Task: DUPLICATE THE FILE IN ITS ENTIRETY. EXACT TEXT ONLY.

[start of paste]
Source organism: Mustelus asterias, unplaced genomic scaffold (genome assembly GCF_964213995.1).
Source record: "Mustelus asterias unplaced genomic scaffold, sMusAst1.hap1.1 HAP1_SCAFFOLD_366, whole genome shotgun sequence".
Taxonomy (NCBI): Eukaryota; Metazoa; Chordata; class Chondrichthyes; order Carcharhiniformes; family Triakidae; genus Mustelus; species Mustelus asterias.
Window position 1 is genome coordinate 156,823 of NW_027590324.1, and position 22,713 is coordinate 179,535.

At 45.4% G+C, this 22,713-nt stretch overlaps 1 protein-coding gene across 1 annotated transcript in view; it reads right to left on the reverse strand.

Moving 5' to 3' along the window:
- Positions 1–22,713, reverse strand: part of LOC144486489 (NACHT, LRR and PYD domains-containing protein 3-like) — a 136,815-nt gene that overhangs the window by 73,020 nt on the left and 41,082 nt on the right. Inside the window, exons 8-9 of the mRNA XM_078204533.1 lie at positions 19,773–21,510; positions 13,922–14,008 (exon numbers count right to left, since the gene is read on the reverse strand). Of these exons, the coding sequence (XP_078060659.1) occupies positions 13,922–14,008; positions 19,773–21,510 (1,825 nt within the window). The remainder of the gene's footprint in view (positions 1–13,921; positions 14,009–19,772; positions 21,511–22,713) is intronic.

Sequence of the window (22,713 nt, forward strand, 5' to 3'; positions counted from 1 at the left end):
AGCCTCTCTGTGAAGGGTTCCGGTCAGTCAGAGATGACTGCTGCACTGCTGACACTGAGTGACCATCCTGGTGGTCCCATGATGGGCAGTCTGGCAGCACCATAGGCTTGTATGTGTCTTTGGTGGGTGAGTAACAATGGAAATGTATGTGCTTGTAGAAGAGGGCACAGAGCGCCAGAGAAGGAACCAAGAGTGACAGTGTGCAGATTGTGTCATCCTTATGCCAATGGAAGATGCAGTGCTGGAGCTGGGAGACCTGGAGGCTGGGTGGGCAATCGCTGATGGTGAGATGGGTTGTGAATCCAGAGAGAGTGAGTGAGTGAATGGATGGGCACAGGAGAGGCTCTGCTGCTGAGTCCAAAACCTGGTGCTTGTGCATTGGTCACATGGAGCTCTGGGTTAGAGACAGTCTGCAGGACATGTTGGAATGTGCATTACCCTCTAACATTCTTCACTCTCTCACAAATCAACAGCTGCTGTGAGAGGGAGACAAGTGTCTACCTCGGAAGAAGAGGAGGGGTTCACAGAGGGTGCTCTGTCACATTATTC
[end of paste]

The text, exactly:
Source organism: Mustelus asterias, unplaced genomic scaffold (genome assembly GCF_964213995.1).
Source record: "Mustelus asterias unplaced genomic scaffold, sMusAst1.hap1.1 HAP1_SCAFFOLD_366, whole genome shotgun sequence".
Taxonomy (NCBI): Eukaryota; Metazoa; Chordata; class Chondrichthyes; order Carcharhiniformes; family Triakidae; genus Mustelus; species Mustelus asterias.
Window position 1 is genome coordinate 156,823 of NW_027590324.1, and position 22,713 is coordinate 179,535.

At 45.4% G+C, this 22,713-nt stretch overlaps 1 protein-coding gene across 1 annotated transcript in view; it reads right to left on the reverse strand.

Moving 5' to 3' along the window:
- Positions 1–22,713, reverse strand: part of LOC144486489 (NACHT, LRR and PYD domains-containing protein 3-like) — a 136,815-nt gene that overhangs the window by 73,020 nt on the left and 41,082 nt on the right. Inside the window, exons 8-9 of the mRNA XM_078204533.1 lie at positions 19,773–21,510; positions 13,922–14,008 (exon numbers count right to left, since the gene is read on the reverse strand). Of these exons, the coding sequence (XP_078060659.1) occupies positions 13,922–14,008; positions 19,773–21,510 (1,825 nt within the window). The remainder of the gene's footprint in view (positions 1–13,921; positions 14,009–19,772; positions 21,511–22,713) is intronic.

Sequence of the window (22,713 nt, forward strand, 5' to 3'; positions counted from 1 at the left end):
AGCCTCTCTGTGAAGGGTTCCGGTCAGTCAGAGATGACTGCTGCACTGCTGACACTGAGTGACCATCCTGGTGGTCCCATGATGGGCAGTCTGGCAGCACCATAGGCTTGTATGTGTCTTTGGTGGGTGAGTAACAATGGAAATGTATGTGCTTGTAGAAGAGGGCACAGAGCGCCAGAGAAGGAACCAAGAGTGACAGTGTGCAGATTGTGTCATCCTTATGCCAATGGAAGATGCAGTGCTGGAGCTGGGAGACCTGGAGGCTGGGTGGGCAATCGCTGATGGTGAGATGGGTTGTGAATCCAGAGAGAGTGAGTGAGTGAATGGATGGGCACAGGAGAGGCTCTGCTGCTGAGTCCAAAACCTGGTGCTTGTGCATTGGTCACATGGAGCTCTGGGTTAGAGACAGTCTGCAGGACATGTTGGAATGTGCATTACCCTCTAACATTCTTCACTCTCTCACAAATCAACAGCTGCTGTGAGAGGGAGACAAGTGTCTACCTCGGAAGAAGAGGAGGGGTTCACAGAGGGTGCTCTGTCACATTATTC